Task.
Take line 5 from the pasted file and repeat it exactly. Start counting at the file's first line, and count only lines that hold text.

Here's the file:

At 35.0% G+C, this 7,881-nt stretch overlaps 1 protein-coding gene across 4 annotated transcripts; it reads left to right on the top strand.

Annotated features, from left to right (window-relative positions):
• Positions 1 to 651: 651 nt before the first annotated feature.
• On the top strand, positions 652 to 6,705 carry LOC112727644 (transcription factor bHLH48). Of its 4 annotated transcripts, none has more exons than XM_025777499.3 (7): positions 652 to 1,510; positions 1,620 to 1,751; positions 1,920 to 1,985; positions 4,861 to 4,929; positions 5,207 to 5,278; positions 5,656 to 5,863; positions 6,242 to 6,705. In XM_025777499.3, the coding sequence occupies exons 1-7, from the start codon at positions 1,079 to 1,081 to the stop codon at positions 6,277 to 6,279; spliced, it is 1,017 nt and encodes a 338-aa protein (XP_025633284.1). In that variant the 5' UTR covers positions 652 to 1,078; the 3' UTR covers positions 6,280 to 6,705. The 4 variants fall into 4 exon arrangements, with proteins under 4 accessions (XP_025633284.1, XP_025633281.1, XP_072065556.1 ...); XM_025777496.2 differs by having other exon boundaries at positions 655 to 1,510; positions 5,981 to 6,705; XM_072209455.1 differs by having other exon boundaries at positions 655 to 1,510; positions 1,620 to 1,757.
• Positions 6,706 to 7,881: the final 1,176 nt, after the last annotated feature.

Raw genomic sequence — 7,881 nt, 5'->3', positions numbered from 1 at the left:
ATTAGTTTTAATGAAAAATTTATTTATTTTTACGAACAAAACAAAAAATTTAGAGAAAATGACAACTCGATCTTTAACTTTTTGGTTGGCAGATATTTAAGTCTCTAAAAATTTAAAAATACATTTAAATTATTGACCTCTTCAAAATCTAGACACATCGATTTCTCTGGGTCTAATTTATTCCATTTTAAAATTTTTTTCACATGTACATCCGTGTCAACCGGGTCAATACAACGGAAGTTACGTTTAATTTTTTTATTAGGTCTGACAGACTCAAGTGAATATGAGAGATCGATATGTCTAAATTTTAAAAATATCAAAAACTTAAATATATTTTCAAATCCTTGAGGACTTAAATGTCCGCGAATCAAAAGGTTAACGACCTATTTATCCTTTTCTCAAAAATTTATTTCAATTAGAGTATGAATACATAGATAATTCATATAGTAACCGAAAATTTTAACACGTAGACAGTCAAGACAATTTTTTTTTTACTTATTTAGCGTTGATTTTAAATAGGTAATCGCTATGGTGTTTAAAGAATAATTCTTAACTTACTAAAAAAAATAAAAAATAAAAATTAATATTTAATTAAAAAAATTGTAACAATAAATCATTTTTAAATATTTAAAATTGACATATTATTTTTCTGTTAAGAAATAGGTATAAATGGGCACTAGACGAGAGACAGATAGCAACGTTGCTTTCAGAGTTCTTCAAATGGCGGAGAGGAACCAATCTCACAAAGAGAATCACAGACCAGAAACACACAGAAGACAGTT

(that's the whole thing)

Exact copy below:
• Positions 6,706 to 7,881: the final 1,176 nt, after the last annotated feature.